Our winter of 6 new commissions wraps up today with the final two performances of The Kinsey Sicks’ comedy which rocks out on weekends like nobody’s business. The week night performances were fine — the weekend are PARTIES! Congrats to them on last night’s double-performance, first at 7:00 and then at 9:30 — with all of about a 15 minute break in between, once sales at the “merch table” were wrapped up. What pros! What endurance! And two final shows today, at 3 and 7:30. We had two different post-show talk-backs on Wednesday and Thursday respectively, and we’re waiting on UM/UC/ND student reaction to come in as well — an eye-opening experience for many, no doubt!

Today at 5 also brings us the final presentation of our Locally Grown reading series — the 4th iteration of Jon Spelman’s THE PROSTATE DIALOGUES which has found a fantastic shape and structure to it through a very simple, thorough process of working through the text so very many times with a brilliant writer (Jon) performing his words and being entirely open to editing suggestions. Very pleased and impressed for and with Jon — and filled with satisfaction for this winter of new work that took root and was appreciated by so many.



  1. I was very excited to see this production, but I was wholly unprepared for Electile Dysfunction. I didn’t realize how outrageous and incredibly satirical the show would be. As someone who has liberal political ideologies, I found it hilarious. But even though I was on the same page as the actors on stage, I felt uncomfortable at times, particularly with some of the audience interactions. However, I fully appreciated how far The Kinsey Sicks went on topics of immigration, contraception, and sexual orientation, which are all issues I care about. Their form of political satire is like nothing else our there, not even Jon Stewart or Stephen Colbert. Out of all the productions I’ve seen this semester, this was the most obvious example of political theater. It related directly to current events in the Republican primary as well as the main issues in the debates.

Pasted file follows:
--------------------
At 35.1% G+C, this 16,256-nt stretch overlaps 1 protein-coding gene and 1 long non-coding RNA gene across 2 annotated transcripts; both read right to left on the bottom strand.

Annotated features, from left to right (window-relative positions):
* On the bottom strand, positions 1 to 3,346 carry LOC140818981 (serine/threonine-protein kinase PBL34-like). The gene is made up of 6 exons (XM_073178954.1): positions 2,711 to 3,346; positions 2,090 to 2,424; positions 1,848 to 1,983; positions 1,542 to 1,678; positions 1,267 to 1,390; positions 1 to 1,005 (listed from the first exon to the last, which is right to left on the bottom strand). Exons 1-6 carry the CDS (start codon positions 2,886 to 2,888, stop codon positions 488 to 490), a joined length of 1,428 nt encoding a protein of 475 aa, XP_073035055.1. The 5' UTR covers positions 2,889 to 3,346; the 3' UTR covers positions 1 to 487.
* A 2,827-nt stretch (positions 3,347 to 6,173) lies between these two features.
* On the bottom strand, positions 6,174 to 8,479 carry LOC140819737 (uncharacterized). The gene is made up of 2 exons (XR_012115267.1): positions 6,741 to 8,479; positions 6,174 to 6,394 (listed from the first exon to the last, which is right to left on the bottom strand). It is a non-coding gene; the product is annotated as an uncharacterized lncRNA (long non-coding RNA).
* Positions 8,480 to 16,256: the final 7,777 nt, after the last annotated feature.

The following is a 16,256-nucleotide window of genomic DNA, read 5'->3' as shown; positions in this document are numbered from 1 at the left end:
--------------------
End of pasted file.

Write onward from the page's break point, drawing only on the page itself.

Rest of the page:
I’m glad The Kinsey Sicks exist because as a few of the actors pointed out in the talkback after the show, much of what Trampolina, Winnie, Trixie, and Rachel say would never come out of the mouth of your average person. But while their jokes and songs were extreme and jarring and sometimes uncomfortable, the message they were projecting was necessary. First of all, a lot of political rhetoric on both sides of the aisle is complete bullshit and The Kinsey Sicks made that very clear. Second, while I don’t think they were making fun of all Republicans, they made it clear that much of what the so-called far right believes is not only racist, but also ridiculous. While I don’t think this show would influence a conservative thinker to reconsider their beliefs, I hope that it would reinforce the beliefs of a liberal thinker. As Ben Schatz, who plays Rachel, said in the talk back, they go to conservative towns all over the country, so it is the goal of The Kinsey Sicks to empower the select few who are progressive.
    I’d like to draw attention to the high level of experience in gay rights activism shared by the actors in The Kinsey Sicks. Irwin Keller, who plays Winnie, was a lawyer who wrote an city ordinance for gay rights and Schatz was an AIDS activist who was appointed to [] by President Clinton. I think this fact serves to demonstrate how much of this group is about activism and now just being a riveting drag show. I applaud The Kinsey Sicks and their form of activism and they serve as an inspiration to me to think outside of the box as I continue in my own activism work.